An Open Letter

Secondary Title

February 12, 2018

An Open Letter from the Pastoral Staff of San Diego First Church of the Nazarene


For the most part, our work as ministers calls our attention to right here, right now.  We visit her in the hospital, guide them through premarital counseling, pitch in to interview homeless people for the county, plan a lesson for children’s church, find him the right support group, rework the budget for another fiscal year and get enough sleep on Saturday to be fresh for Sunday.  These everyday tasks, local issues, and beloved people joyfully fill us - and we humbly pray we serve them well with integrity and love. Yet, there are times when we must address a wider audience, consider the world as our parish, and speak simultaneously for and to the Church.  This is one of those times.

Two weeks ago the San Diego Reader ran an article about a young woman accusing a pastor of rape. The article has caused quite a stir in the small circles in which we live.  We thank the Reader for running the piece and for giving a platform to a woman whose voice needs to be heard.  Our hearts and spirits are crushed by the news.  The storyline is regrettably familiar.  It makes perfect sense why people would say they never want to step foot in a church again. We feel the same way, and we pastor a church.


We grieve for and with the victim.  She has been courageous and strong.  She has inspired us to seek the same courage and strength so that we might be agents of change in our circles of influence. 


The shock waves of this breach of the trust between a pastor and parishioner continue to deeply disturb all those affected.  There are so many of us reeling with doubts, questions, frustrations, fear, and anger.  All of this is legitimate and proper response; it is lament.  Lament is both grief and an act of radical trust in God who promises all things will eventually be made new.


Lament also compels us to tell the truth in times of distress and turmoil.  Silence of church leaders to such violations within the church is shameful.  Any shaming of victims by people in the church must be confronted.  We are part of a broken system, part of the problem, when our silence leaves victims standing alone.  We are part of the problem when we don’t demand accountability from those in power.  We are part of the problem when we don’t use whatever influence we might have to challenge leaders who are coercive, change systems that are abusive, and contribute to causes that are redemptive.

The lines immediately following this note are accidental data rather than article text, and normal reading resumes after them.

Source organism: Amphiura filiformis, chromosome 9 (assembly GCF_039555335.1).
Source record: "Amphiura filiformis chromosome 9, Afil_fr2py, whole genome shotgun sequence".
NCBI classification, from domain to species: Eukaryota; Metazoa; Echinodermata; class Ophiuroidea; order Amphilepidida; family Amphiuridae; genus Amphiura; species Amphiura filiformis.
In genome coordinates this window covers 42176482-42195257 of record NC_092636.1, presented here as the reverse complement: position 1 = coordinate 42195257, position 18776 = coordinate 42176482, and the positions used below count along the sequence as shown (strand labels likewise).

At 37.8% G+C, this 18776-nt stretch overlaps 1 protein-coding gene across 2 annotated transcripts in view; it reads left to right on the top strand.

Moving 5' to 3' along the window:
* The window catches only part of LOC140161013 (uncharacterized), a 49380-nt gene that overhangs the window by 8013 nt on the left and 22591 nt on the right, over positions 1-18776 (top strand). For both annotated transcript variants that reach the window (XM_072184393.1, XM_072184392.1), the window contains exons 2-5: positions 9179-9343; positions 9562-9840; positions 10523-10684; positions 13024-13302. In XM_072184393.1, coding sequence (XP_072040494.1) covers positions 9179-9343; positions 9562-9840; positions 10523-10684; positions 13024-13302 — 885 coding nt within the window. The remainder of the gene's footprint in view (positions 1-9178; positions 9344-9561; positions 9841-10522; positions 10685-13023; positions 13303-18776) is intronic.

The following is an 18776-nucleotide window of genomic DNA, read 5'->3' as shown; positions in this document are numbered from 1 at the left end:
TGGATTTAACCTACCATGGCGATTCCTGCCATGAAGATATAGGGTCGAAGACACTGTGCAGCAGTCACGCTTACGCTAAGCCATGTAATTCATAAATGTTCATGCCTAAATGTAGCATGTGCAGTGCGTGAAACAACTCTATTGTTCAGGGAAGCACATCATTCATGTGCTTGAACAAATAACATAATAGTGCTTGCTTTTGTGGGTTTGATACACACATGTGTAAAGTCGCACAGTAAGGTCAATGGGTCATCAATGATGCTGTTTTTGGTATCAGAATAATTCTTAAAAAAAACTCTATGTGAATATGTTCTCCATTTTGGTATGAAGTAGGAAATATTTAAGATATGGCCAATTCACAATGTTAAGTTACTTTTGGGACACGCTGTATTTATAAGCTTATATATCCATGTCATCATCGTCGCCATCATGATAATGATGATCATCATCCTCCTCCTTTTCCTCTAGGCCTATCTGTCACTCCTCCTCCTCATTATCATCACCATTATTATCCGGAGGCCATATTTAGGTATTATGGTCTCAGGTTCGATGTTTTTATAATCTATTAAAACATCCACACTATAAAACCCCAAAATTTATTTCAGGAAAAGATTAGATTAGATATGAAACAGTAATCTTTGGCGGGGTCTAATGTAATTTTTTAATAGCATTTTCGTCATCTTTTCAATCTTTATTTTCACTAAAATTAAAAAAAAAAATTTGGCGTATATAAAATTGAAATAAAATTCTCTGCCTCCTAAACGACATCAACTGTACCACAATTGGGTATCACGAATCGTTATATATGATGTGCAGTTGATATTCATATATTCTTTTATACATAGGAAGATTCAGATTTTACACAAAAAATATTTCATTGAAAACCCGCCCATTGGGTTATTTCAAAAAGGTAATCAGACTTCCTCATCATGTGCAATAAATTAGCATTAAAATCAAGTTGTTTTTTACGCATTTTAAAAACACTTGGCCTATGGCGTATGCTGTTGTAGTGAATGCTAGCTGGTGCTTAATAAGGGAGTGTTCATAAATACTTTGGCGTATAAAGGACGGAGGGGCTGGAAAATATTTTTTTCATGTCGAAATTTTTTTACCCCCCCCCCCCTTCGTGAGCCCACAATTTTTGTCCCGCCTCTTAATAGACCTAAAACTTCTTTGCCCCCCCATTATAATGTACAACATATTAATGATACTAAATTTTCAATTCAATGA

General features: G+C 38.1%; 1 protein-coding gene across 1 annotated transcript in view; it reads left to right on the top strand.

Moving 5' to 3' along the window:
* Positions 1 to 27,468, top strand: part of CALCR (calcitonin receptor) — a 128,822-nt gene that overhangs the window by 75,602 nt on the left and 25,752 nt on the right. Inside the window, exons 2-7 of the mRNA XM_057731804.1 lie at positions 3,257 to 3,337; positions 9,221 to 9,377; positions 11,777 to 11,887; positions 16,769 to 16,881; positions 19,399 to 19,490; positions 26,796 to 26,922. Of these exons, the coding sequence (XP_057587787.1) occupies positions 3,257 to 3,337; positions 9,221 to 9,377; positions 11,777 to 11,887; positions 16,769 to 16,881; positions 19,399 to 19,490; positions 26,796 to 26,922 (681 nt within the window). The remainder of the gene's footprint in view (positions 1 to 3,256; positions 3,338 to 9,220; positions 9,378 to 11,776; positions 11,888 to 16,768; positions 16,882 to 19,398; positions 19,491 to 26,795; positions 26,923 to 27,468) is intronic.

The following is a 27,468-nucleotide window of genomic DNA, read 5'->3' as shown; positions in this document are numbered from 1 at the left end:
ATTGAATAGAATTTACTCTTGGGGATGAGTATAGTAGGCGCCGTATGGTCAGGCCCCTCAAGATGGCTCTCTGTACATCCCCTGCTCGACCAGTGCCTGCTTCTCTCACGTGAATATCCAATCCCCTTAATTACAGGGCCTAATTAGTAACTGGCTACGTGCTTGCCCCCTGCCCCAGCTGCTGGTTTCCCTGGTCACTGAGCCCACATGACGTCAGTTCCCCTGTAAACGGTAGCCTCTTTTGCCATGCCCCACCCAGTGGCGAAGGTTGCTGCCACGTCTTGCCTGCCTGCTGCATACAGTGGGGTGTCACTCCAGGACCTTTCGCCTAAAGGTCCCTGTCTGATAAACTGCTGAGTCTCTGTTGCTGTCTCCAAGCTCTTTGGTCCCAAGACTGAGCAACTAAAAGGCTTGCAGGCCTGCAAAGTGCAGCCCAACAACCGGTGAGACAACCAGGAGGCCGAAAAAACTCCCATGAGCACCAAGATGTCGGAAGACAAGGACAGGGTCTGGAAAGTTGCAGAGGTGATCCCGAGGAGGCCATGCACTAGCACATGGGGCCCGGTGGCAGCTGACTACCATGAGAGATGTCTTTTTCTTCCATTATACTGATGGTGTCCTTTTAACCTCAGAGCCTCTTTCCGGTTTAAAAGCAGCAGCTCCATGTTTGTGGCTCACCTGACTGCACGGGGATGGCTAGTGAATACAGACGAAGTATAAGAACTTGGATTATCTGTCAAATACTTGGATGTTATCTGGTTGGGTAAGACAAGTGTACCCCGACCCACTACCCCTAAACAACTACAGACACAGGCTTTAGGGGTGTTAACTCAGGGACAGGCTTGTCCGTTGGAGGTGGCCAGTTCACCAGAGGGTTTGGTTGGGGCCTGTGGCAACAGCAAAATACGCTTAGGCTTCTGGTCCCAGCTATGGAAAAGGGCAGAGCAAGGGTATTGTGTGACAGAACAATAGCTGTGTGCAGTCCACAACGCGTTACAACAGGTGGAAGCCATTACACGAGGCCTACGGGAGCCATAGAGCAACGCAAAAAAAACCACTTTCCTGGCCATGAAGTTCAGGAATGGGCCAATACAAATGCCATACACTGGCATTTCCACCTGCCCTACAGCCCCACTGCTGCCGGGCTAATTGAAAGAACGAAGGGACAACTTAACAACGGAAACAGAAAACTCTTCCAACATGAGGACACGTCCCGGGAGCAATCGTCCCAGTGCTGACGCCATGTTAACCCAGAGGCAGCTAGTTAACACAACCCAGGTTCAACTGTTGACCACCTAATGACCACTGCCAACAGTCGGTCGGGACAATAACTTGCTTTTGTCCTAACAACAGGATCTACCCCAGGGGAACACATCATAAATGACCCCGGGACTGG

We live by the ethic that the truth sets us free.  In this spirit, we name the following:

  • The church must be a safe place for all people at all times.  A minister’s primary role is to be a guardian of the physical, mental, spiritual, emotional, and psychological safety of those they have the privilege of leading.
  • A minister is a servant of God, responding to a call to witness to the life of Christ, invest in the Church, and declare God’s love for all creation.  It is a position that requires constant self-evaluation, humility and accountability.  These disciplines, lived within community, protect us against the vices and weaknesses we all possess.
  • Shame and harm flourish in secrecy and privacy.  Christian community must be marked by vulnerability and confession.
  • Ethical counseling never involves sex.
  • Abuse within a religious context creates a unique and terrible weight of trauma, psychological pain and spiritual confusion.  We validate the deep suffering of those of you who have experienced abuse or assault (particularly at the hands of religious authorities) and champion your fight for healing and wholeness.
  • We have much work to do in confronting the patriarchy of our religious systems, texts, and settings.
  • When we find the courage to speak out against injustice and sin, God fills us with even greater courage, strength, and love.   

Throughout the Old and New Testaments, time and time again, Christians witness the confrontation of injustice and perverse power. We live according to the conviction that Christ’s life and death reveals the unjust methods and practices of the religious elite. And so, we join with other churches and communities in our city and region in praying for a faithful response to these abuses.  We pray for the hurt, confusion, and suffering that has been left in the wake of the revelations of the past weeks. Our hearts break for the victims of this injustice and for those who have relived the trauma of their own such violations. We pray that God will be merciful to all who seek clarity, justice, and peace. We pray for our own congruency, placing our own policies and behavior under the examination of faithful witness to Jesus Christ.


We want to be a community of faith that can hold this tragedy together as we grieve, pray, and take care of each other.  We want to be a community of faith that proclaims human dignity and flourishing for all.  We want to be a community of faith that tells the truth. 


The Pastoral Staff of San Diego First Church of the Nazarene